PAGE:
Tuesday, December 20, 2011

Both Sides Now




There are two songs I remember learning in fifth grade music class. One was Hava Nagila and the other was Both Sides Now. Hava Nagila was just a lot of fun to sing, but Both Sides Now was deep. It started out like another fluffy pop song, "rows and flows of angel's hair and ice cream castles in the air..." But by the third verse, it had turned into a philosophical meditation on the vicissitudes of experience. "It's life's illusions I recall..." Pretty heavy stuff for fifth grade.


At the time, Both Sides Now was known as a Judy Collins song. She had a big hit with it and even won a grammy. But the song was written by Joni Mitchell. I finally heard Joni sing it years later when it appeared on her live album, Miles of Aisles. Joni also wrote the classic song Woodstock, which became the anthem of the Hippie movement as recorded by CSN&Y. But I first heard Joni's rendition at a midnight showing of the fairly obscure concert movie, Celebration at Big Sur. Joni's Woodstock was dark and moody and complex, very different from the up tempo, rocked-out version I was used to. Nevertheless, I thought it was pretty cool.


I didn't know much about Joni back then. She was that hippie chick who sang, "they paved paradise and put up a parking lot." She was Graham Nash's girlfriend from the song Our House. She was a folkie from Canada who wrote pretty songs and played acoustic guitar. I didn't hear a lot of her songs on the radio, or if I did, they were being sung by someone else. She was always somewhere in the background, like a groupie.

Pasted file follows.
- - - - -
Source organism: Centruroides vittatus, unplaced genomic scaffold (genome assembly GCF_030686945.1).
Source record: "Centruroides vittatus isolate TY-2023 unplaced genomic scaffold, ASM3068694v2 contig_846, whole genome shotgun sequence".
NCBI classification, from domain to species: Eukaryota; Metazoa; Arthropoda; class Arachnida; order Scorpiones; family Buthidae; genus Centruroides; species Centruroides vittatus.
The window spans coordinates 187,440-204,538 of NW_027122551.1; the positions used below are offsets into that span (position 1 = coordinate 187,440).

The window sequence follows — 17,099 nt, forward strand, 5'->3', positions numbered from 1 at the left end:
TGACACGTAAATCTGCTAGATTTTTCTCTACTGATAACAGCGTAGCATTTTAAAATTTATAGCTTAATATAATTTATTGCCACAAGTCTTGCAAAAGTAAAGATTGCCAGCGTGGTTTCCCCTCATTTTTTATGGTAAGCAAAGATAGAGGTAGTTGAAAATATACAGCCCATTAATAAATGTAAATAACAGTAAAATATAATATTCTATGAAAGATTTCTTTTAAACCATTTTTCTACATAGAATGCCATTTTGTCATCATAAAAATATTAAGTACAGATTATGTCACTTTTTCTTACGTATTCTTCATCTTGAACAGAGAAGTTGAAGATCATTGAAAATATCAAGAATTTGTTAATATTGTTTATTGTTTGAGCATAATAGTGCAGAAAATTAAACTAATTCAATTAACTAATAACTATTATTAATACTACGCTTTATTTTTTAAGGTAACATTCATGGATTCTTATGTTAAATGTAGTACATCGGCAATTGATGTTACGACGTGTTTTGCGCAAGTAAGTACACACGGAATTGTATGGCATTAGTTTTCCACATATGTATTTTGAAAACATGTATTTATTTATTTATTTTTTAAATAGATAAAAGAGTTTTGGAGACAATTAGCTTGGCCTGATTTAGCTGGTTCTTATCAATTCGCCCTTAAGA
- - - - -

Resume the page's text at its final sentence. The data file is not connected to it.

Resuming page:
When I got to college, though, I was introduced to the real Joni. And it wasn't by some doe-eyed coed hoping to test my feminist sensitivity. Instead, I learned about Joni from my freshman hallmate Mitch, who despite his alpha-male-jock tendencies had a real soft spot deep down inside. He played me Joni's scathingly personal masterpiece, Blue, and I knew I was in the presence of a true artist. Like so many others, I was knocked out by the line, "I could drink a case of you.. and I would still be on my feet." Such an achingly beautiful voice, such painfully intimate lyrics, such deceptively brilliant songwriting.


But there was so much more to Joni than that.


Blue came out in 1971. By the time I got to college, Joni had moved on. Frustrated with the parochialism of the folk-rock scene she had helped invent, she went searching for musicians who could appreciate the complexity and nuance of her writing. She teamed up with sax player Tom Scott and his jazz band to record Court and Spark, which combined elements of jazz and rock and folk, and really any kind of music. For Joni, it's all fair game. And though people still tried to put her music in to certain categories, or dismiss it for not being what they expected, Court and Spark became one of Joni's most popular albums.